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  • Writer's pictureJoana Wheeler

14 interview questions and how to answer them

Since certain questions are asked in nearly every interview, candidates have the chance to prepare more for this particular opportunity. It's a good idea to be ready with examples in addition to having an anticipated response, which should always be straightforward.


It is imperative that you prepare your responses ahead of time for a number of frequently asked interview questions. While it's crucial to be succinct and impartial when responding to questions, it's just as crucial to maintain composure, resist the need to defend yourself, and pause before responding to a challenging question. It's important to personalise suggested answers as much as possible as these are merely guides!


1. "Tell me about yourself."

Usually, this question is used to break the ice. It's a fantastic chance to differentiate yourself from the competition and pique the interviewer's interest. This is an opportunity for you to demonstrate some soft skills and discuss how the organisation has used the skills you possess to accomplish the various roles it has previously filled.


2. "What have been your main achievements to date?"

It's beneficial to always have one or two recent accomplishments from your career on hand. As a result, the abilities that went into these successes are recognised, and the value they added to the business is measured.


3. "Are you satisfied with your career so far?"

The answer to this question greatly depends on your confidence, self-worth, and professional objectives. 'Yes' should be the response, followed by a succinct justification of what has, thus far, made your working life happy.


4. "What do you know about our company?"

The objective is to ascertain the extent of the candidate's research of the company it is being interviewed by. It's crucial to explore the website beyond its homepage for this reason. Seek additional information to demonstrate the effort made to expand your understanding of the business and its field of expertise.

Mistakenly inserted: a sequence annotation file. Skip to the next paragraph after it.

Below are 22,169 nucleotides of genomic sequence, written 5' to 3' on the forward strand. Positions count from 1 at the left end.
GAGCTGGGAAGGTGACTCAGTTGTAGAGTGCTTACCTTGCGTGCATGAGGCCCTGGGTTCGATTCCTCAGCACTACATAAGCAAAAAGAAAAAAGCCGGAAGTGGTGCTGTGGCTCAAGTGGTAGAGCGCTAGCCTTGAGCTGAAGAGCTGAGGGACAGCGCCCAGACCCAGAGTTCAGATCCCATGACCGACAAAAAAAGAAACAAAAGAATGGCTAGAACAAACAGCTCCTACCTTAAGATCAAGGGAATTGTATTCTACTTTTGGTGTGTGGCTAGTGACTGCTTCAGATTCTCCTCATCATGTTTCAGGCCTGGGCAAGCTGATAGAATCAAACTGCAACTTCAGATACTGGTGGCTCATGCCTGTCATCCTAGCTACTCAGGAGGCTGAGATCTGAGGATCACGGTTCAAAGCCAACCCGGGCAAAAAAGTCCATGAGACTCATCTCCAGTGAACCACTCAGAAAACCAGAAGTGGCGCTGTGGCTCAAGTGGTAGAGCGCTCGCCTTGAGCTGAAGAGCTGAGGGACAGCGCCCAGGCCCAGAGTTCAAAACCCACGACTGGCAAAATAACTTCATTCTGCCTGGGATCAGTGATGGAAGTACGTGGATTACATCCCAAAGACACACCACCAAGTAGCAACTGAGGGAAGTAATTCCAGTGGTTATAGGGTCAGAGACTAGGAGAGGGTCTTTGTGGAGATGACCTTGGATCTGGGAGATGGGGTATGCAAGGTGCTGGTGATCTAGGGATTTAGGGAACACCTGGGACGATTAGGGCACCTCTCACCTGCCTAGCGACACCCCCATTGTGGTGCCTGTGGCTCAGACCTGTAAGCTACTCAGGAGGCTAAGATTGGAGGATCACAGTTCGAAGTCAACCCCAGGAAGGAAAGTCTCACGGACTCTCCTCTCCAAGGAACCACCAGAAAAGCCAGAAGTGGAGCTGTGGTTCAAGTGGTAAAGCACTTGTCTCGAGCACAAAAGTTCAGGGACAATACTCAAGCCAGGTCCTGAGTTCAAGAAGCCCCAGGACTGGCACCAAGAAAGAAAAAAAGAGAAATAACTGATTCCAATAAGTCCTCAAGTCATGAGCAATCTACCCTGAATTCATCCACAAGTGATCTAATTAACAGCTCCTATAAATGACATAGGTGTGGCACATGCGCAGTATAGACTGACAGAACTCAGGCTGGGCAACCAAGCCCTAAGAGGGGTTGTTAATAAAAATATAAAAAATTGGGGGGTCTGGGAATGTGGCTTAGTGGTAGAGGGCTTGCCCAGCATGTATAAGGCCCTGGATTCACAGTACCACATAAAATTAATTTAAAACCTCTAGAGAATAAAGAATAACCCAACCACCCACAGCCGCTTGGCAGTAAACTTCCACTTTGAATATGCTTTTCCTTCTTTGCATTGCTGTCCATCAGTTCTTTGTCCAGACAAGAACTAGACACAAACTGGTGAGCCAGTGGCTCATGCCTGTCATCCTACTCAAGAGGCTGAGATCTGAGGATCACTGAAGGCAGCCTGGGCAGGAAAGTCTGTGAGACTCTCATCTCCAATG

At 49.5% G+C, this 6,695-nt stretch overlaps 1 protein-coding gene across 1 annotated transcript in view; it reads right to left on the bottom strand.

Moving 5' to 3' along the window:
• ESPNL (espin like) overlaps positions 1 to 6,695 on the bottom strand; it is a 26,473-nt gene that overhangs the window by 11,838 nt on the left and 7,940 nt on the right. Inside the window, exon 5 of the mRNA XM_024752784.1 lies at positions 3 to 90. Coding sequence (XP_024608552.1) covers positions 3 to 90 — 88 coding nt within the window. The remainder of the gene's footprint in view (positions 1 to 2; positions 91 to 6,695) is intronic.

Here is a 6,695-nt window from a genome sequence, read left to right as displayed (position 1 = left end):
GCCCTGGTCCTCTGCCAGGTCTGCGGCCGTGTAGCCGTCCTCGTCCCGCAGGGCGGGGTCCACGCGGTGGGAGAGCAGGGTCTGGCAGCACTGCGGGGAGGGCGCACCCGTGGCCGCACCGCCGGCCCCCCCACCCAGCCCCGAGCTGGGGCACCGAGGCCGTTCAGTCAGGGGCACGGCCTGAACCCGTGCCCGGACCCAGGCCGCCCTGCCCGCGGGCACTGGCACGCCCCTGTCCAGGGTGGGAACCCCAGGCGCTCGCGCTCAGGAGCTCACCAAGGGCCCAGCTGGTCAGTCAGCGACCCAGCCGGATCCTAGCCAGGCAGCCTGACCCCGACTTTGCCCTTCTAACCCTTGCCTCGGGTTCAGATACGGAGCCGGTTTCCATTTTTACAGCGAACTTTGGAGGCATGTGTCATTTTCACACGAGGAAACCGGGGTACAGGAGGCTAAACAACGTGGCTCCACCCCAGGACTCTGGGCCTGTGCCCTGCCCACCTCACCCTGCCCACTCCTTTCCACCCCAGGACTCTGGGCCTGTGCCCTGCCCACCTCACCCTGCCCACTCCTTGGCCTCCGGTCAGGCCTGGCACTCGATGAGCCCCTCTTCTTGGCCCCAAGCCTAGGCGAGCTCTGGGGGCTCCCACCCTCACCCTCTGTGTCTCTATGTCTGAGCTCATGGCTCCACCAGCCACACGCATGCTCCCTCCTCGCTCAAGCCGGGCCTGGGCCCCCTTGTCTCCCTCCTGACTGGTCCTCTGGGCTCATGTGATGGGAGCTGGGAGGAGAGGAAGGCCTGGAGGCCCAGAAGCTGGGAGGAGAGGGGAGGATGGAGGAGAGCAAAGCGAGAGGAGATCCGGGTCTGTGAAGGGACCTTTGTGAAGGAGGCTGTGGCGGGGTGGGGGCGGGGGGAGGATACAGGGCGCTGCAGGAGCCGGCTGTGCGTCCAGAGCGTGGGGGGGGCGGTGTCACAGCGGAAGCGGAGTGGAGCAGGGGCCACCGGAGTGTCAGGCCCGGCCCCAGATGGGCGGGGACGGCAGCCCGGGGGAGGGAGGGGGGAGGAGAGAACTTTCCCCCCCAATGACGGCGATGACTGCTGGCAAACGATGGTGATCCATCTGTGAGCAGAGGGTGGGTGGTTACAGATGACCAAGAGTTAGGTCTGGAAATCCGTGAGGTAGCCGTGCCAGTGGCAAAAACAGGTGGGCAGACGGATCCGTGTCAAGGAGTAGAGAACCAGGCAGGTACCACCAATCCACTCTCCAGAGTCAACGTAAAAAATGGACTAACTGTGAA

5. "What do you like about your current job?"

Make sure the preferences line up with the skills required for the particular role. Don't overdo it, but keep the tone upbeat and characterise the work as diversified and engaging.


6. "What don't you like about your current job?"

You don't have to be very detailed in order to avoid highlighting flaws that can cause issues down the road. Never voice criticism towards the current employer. The best way to respond is to point out a feature of the present business, such its sluggish decision-making procedures.


7. "What are your main qualities?"

Name three or four essential abilities, such as:

  • quick learning,

  • problem-solving techniques,

  • drive for success,

  • optimistic outlook, etc.

Additionally, it is essential to be ready to lead by example.


8. "What's your biggest weakness?"

"They don't exist" is an impractical statement, given the recruiter's objective is to evaluate self-awareness. One of two ways can be taken: using a self-confessed weakness – for example, a lack of experience in an area that is not crucial to the position – or describing a personal or professional weakness that can also be regarded a quality. Positioning it as a "area of improvement" in the latter scenario would be great as it shows a willingness to grow and learn.


9. "Why do you want to leave your current employer?"

The simplest response is to say that you are:

  • seeking experience,

  • a new challenge,

  • increased responsibility,

  • and a change of scenery.

It's crucial to always think well of your present employment. In addition, do not use your pay as your primary source of motivation.


10. "What motivated you to apply for this specific job? Or, why should we to employ you?"

Finding proof that the candidate and the position are a good fit is the aim. To do this, it's critical to have a solid grasp of the role and the organisation, outlining its characteristics. This is a chance to highlight the experience, abilities, and enthusiasm for the job and the organisation.


11. "Tell us about a collaborative project you worked on that turned out well. What did you do, and what contributed to its success?"

Interpersonal skills are what the recruiter is searching for here. You can begin by discussing the project's objectives, assigning duties, and reviewing the actions taken to support the team. Lastly, summarise the fruitful outcomes.


12. "What are your goals for the future?"

The recruiter is seeking to grasp what the candidate's sense of purpose is and what the motives are. Rather than stating, "I want to work at your company," you may state that the organisation's objectives are to keep learning, developing, and creating value.


13. "What do you like to do in your free time?"

Recruiters aim to ascertain the candidate's potential fit within the team. It is therefore essential to bring up activities that fit the job description. For instance, taking up a new language, participating in team sports, and after-work pastimes.


14. "Do you have any questions you would like to ask?"

During the interview, the candidate can ascertain whether the role and the organisation align well with their goals. You should write the main interview questions ahead of time, for example:

  • What are the professional growth options,

  • Employee benefits,

  • Training opportunities,

  • and KPIs.



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